same class as the source whence the income was derived, that is, that a tax upon the realty and a tax upon the receipts therefrom were alike direct; while as to the income from municipal bonds, that could not be taxed because of want of power to tax the source, and no reference was made to the nature of the tax being direct or indirect.
We are now permitted to broaden the field of inquiry, and determine to which of the two great classes a tax upon a person's entire income, whether derived from rents, or products, or otherwise, of real estate, or from bonds, stocks or other forms of personal property, belongs; and we are unable to conclude that the enforced subtraction from the yield of all the owner's real or personal property, in the manner prescribed, is so different from a tax upon the property itself, that it is not a direct, but an indirect tax, in the meaning of the Constitution. . . .
We know of no reason for holding otherwise than that the words "direct taxes" on the one hand, and "duties, imposts, and excises" on the other, were used in the Constitution in their natural and obvious sense, nor, in arriving at what those terms embrace, do we perceive any ground for enlarging them beyond, or narrowing them within, their natural and obvious import at the time the Constitution was framed and ratified. . . .
In the light of the struggle in the convention as to whether or not the new Nation should be empowered to levy taxes directly on the individual until after the States had failed to respond to requisitions -- a struggle which did not terminate until the amendment to that effect, proposed by Massachusetts and concurred in by South Carolina, New Hampshire, New York, and Rhode Island, had been rejected -- it would seem beyond reasonable question that direct taxation, taking the place as it did of requisitions, was purposely restrained to apportionment according to representation, in order that the former system as to ratio might be retained, while the mode of collection was changed. . . .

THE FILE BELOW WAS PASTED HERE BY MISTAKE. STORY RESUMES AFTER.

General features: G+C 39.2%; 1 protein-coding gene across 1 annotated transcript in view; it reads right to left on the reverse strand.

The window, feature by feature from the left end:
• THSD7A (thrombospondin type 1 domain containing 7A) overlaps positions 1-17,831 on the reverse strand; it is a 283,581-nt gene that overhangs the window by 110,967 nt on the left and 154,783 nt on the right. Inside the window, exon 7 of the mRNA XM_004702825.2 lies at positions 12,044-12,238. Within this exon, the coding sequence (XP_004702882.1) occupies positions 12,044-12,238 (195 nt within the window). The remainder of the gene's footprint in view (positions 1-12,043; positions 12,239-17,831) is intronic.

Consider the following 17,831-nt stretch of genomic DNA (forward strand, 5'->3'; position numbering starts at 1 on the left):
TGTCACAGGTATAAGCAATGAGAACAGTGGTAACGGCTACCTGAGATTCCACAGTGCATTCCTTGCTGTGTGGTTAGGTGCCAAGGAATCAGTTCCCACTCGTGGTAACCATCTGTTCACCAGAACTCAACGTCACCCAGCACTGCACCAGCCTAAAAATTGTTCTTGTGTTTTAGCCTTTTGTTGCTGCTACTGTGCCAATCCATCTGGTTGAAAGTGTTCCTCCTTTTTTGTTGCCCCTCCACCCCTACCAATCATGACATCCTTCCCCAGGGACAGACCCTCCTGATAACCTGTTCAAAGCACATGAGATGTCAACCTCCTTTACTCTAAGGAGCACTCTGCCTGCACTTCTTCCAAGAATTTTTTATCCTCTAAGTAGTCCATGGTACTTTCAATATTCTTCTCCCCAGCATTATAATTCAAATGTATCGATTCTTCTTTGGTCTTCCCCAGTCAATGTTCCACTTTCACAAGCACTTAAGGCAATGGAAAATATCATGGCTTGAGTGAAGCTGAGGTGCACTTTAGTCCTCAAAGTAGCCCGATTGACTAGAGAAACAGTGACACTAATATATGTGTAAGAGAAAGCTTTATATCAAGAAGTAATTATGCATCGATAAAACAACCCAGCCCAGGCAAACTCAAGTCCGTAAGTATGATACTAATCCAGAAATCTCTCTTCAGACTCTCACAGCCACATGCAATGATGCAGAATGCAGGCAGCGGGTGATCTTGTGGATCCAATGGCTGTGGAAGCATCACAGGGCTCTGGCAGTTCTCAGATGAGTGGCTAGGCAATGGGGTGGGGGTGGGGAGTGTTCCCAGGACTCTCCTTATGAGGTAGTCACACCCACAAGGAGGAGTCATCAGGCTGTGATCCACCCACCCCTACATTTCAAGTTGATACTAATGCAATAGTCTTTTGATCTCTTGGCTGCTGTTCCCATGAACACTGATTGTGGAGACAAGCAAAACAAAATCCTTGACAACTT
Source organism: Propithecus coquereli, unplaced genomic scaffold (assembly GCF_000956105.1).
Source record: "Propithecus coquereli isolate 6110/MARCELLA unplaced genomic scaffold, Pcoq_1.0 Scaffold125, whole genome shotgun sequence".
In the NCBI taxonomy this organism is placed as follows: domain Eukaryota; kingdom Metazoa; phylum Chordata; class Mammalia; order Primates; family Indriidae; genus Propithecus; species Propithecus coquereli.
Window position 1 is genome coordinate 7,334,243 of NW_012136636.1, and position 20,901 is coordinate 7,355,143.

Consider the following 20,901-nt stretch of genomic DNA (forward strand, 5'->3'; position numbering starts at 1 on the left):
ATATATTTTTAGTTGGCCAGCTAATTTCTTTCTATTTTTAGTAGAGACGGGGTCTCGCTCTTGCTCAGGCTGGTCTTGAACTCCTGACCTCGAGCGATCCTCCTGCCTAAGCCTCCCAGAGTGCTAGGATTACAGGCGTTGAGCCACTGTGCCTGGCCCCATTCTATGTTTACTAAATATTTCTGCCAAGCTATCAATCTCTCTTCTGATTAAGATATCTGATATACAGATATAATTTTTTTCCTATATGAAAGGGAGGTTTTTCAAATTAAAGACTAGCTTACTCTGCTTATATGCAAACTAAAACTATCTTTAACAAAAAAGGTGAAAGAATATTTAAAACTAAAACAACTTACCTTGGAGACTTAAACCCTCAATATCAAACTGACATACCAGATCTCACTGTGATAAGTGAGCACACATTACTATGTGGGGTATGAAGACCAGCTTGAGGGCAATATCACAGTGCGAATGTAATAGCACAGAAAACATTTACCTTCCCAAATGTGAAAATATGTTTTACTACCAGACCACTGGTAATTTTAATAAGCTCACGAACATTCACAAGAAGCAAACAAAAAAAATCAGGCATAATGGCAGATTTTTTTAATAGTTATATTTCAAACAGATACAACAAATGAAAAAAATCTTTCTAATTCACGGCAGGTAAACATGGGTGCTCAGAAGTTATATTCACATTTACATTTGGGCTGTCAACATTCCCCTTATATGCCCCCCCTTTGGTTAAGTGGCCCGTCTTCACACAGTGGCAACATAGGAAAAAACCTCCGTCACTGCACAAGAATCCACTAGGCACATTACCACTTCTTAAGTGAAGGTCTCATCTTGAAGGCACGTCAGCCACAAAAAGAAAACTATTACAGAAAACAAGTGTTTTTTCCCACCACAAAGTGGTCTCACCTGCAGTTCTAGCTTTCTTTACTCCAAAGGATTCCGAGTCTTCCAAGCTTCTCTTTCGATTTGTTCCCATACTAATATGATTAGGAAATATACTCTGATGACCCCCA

The reasons for the clauses of the Constitution in respect of direct taxation are not far to seek. The States, respectively, possessed plenary powers of taxation. They could tax the property of their citizens in such manner and to such extent as they saw fit; they had unrestricted powers to impose duties or imposts on imports from abroad, and excises on manufactures, consumable commodities, or otherwise. They gave up the great sources of revenue derived from commerce; they retained the concurrent power of levying excises, and duties if covering anything other than excises; but in respect of them the range of taxation was narrowed by the power granted over interstate commerce, and by the danger of being put at disadvantage in dealing with excises on manufactures. They retained the power of direct taxation, and to that they looked as their chief resource; but even in respect of that, they granted the concurrent power, and if the tax were placed by both governments on the same subject, the claim of the United States had preference. Therefore, they did not grant the power of direct taxation without regard to their own condition and resources as States; but they granted the power of apportioned direct taxation, a power just as efficacious to serve the needs of the general government, but securing to the States the opportunity to pay the amount apportioned, and to recoup from their own citizens in the most feasible way, and in harmony with their systems of local self-government. If, in the changes of wealth and population in particular States, apportionment produced inequality, it was an inequal-